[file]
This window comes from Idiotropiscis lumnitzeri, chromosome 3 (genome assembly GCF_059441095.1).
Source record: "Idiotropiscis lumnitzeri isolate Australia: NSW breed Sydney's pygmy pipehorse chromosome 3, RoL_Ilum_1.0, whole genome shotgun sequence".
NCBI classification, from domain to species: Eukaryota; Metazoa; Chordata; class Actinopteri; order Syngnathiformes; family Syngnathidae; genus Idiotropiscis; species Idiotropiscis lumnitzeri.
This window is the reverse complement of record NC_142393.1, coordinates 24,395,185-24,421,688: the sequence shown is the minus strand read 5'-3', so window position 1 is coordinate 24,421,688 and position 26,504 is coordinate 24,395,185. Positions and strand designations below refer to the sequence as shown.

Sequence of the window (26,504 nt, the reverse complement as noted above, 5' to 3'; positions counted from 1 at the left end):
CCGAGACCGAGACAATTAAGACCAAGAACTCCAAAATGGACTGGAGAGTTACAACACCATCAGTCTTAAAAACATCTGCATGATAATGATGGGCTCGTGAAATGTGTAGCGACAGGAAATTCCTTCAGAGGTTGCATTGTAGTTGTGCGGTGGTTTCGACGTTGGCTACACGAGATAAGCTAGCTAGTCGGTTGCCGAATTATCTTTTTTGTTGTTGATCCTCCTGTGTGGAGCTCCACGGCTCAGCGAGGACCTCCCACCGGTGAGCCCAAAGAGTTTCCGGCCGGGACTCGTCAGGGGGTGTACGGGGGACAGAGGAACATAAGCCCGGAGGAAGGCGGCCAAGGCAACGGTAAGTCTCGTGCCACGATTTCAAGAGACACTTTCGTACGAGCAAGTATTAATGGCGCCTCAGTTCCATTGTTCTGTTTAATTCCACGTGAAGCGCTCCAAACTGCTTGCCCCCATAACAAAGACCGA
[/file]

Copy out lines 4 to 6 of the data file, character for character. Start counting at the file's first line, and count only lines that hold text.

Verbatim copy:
This window is the reverse complement of record NC_142393.1, coordinates 24,395,185-24,421,688: the sequence shown is the minus strand read 5'-3', so window position 1 is coordinate 24,421,688 and position 26,504 is coordinate 24,395,185. Positions and strand designations below refer to the sequence as shown.

Sequence of the window (26,504 nt, the reverse complement as noted above, 5' to 3'; positions counted from 1 at the left end):
CCGAGACCGAGACAATTAAGACCAAGAACTCCAAAATGGACTGGAGAGTTACAACACCATCAGTCTTAAAAACATCTGCATGATAATGATGGGCTCGTGAAATGTGTAGCGACAGGAAATTCCTTCAGAGGTTGCATTGTAGTTGTGCGGTGGTTTCGACGTTGGCTACACGAGATAAGCTAGCTAGTCGGTTGCCGAATTATCTTTTTTGTTGTTGATCCTCCTGTGTGGAGCTCCACGGCTCAGCGAGGACCTCCCACCGGTGAGCCCAAAGAGTTTCCGGCCGGGACTCGTCAGGGGGTGTACGGGGGACAGAGGAACATAAGCCCGGAGGAAGGCGGCCAAGGCAACGGTAAGTCTCGTGCCACGATTTCAAGAGACACTTTCGTACGAGCAAGTATTAATGGCGCCTCAGTTCCATTGTTCTGTTTAATTCCACGTGAAGCGCTCCAAACTGCTTGCCCCCATAACAAAGACCGA